There isn't a lot of documentation on the internet about how to use the
SqlChangeMonitor with the new
MemoryCache class in .NET 4.0, so I thought I would add my example:
The first step is to prepare your database for
SqlChangeMonitor. This feature uses the SQL Server Service Broker to setup a notification event that fires to notify when data changes that would change the returned recordset of a query, so we have to enable the service broker on our database:
ALTER DATABASE database_name SET TRUSTWORTHY ON WITH ROLLBACK IMMEDIATE
ALTER DATABASE database_name SET ENABLE_BROKER WITH ROLLBACK IMMEDIATE
ALTER AUTHORIZATION ON DATABASE::database_name TO sa
With that out of the way, we can continue on to setting up the cache in code…
public bool IsInMaintenanceMode()
if (MemoryCache.Default["MaintenanceMode"] == null)
CacheItemPolicy policy = new CacheItemPolicy();
string connStr = "MY CONNECTION STRING";
using (SqlConnection conn = new SqlConnection(connStr))
using (SqlCommand command = new SqlCommand(
"Select MaintenanceMode From dbo.MaintenanceMode", conn))
command.Notification = null;
SqlDependency dep = new SqlDependency();
inMaintenanceMode = (bool)command.ExecuteScalar();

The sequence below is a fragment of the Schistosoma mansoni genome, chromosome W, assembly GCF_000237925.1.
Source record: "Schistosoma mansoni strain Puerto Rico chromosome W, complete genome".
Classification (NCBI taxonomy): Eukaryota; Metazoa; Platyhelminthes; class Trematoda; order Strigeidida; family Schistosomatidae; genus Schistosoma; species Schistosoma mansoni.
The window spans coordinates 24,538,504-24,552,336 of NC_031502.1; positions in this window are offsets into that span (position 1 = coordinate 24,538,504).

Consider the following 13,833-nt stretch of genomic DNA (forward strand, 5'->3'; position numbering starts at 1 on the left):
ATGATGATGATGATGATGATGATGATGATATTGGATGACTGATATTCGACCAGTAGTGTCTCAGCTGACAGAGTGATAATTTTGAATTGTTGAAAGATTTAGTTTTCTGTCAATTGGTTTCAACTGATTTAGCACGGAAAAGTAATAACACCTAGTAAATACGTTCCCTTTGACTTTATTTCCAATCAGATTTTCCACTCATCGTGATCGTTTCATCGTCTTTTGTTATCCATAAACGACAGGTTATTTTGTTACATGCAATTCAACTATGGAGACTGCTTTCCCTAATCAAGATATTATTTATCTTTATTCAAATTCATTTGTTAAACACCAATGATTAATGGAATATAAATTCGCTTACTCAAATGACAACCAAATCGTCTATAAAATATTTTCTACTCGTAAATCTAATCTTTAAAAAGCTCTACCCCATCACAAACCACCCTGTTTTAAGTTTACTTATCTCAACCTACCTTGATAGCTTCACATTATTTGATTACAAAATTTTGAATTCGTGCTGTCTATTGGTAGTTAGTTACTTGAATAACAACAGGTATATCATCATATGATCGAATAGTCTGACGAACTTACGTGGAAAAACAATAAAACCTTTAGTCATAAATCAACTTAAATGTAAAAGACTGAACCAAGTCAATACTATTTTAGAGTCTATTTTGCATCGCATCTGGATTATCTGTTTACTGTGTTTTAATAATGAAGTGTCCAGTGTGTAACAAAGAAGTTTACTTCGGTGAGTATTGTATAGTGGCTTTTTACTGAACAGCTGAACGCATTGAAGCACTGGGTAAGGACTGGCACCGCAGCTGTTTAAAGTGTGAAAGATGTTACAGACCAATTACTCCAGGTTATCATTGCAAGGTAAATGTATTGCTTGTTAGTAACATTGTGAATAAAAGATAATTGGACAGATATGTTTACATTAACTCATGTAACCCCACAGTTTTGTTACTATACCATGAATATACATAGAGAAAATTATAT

SqlChangeMonitor monitor = new SqlChangeMonitor(dep);
MemoryCache.Default.Add("MaintenanceMode", inMaintenanceMode, policy);
inMaintenanceMode = (bool)MemoryCache.Default.Get("MaintenanceMode");
This code is a simple way to cache a value that specifies whether the application is currently in maintenance mode. The dbo.Maintenance table contains a single row with a single bit column. This code will allow your application to continuously check to see if it should go into maintenance mode, without hammering your database.
When the value changes in the database, the application receives a notification that it should invalidate the cache. Then, in the next call to
null, causing it to re-register the notification. Just what we want.
- You must call
SqlDependency.Start first, otherwise it just doesn't work.
- Your SQL Command must follow the guidelines located at http://msdn.microsoft.com/en-us/library/ms181122(SQL.100).aspx. There are lots of things to consider about how you build your query, so pay close attention to this document.
- After adding your command object to the
SqlDependency object, you must execute the command at least once, otherwise it will not register the notification.
- After executing the command once, you can dispose of your connection. Behind the scenes, .NET will keep a connection open to your SQL Server to listen for the notification.
I hope this helps some people out. I know I spent way too much time looking for documentation that just didn't exist.
- I have attached a sample project illustrating the use of the code above. It is a simple Console application that just shows how you might use this. Run the SQL script in the attached code to create a database, then run the application. Once it is running, change the value of "MaintenanceMode" in the table. You will see when it is hitting the database, and when it is using the cache. I hope this provides a better example of usage.